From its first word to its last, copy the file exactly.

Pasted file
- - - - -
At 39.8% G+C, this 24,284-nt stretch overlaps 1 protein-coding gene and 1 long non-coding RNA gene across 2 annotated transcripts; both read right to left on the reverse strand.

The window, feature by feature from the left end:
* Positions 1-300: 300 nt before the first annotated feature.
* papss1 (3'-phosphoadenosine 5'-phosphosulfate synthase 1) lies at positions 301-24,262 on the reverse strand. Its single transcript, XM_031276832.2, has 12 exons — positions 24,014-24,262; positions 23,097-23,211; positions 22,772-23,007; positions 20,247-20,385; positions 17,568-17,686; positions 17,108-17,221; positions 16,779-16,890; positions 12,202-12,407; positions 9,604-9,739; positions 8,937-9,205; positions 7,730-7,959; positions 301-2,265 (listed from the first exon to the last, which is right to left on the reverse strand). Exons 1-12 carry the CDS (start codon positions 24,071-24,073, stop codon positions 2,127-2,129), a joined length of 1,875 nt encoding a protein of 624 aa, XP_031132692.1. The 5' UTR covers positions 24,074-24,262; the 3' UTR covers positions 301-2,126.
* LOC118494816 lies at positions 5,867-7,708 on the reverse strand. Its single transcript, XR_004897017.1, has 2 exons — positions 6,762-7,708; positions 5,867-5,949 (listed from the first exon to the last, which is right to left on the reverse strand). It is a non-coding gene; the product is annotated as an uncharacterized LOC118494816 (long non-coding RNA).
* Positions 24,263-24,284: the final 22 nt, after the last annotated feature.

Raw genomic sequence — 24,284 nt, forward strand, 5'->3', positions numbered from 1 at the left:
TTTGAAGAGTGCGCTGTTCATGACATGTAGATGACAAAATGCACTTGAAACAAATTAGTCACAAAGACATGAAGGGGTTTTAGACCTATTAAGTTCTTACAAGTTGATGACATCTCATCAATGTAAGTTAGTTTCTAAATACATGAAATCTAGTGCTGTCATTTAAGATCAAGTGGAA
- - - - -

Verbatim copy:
At 39.8% G+C, this 24,284-nt stretch overlaps 1 protein-coding gene and 1 long non-coding RNA gene across 2 annotated transcripts; both read right to left on the reverse strand.

The window, feature by feature from the left end:
* Positions 1-300: 300 nt before the first annotated feature.
* papss1 (3'-phosphoadenosine 5'-phosphosulfate synthase 1) lies at positions 301-24,262 on the reverse strand. Its single transcript, XM_031276832.2, has 12 exons — positions 24,014-24,262; positions 23,097-23,211; positions 22,772-23,007; positions 20,247-20,385; positions 17,568-17,686; positions 17,108-17,221; positions 16,779-16,890; positions 12,202-12,407; positions 9,604-9,739; positions 8,937-9,205; positions 7,730-7,959; positions 301-2,265 (listed from the first exon to the last, which is right to left on the reverse strand). Exons 1-12 carry the CDS (start codon positions 24,071-24,073, stop codon positions 2,127-2,129), a joined length of 1,875 nt encoding a protein of 624 aa, XP_031132692.1. The 5' UTR covers positions 24,074-24,262; the 3' UTR covers positions 301-2,126.
* LOC118494816 lies at positions 5,867-7,708 on the reverse strand. Its single transcript, XR_004897017.1, has 2 exons — positions 6,762-7,708; positions 5,867-5,949 (listed from the first exon to the last, which is right to left on the reverse strand). It is a non-coding gene; the product is annotated as an uncharacterized LOC118494816 (long non-coding RNA).
* Positions 24,263-24,284: the final 22 nt, after the last annotated feature.

Raw genomic sequence — 24,284 nt, forward strand, 5'->3', positions numbered from 1 at the left:
TTTGAAGAGTGCGCTGTTCATGACATGTAGATGACAAAATGCACTTGAAACAAATTAGTCACAAAGACATGAAGGGGTTTTAGACCTATTAAGTTCTTACAAGTTGATGACATCTCATCAATGTAAGTTAGTTTCTAAATACATGAAATCTAGTGCTGTCATTTAAGATCAAGTGGAA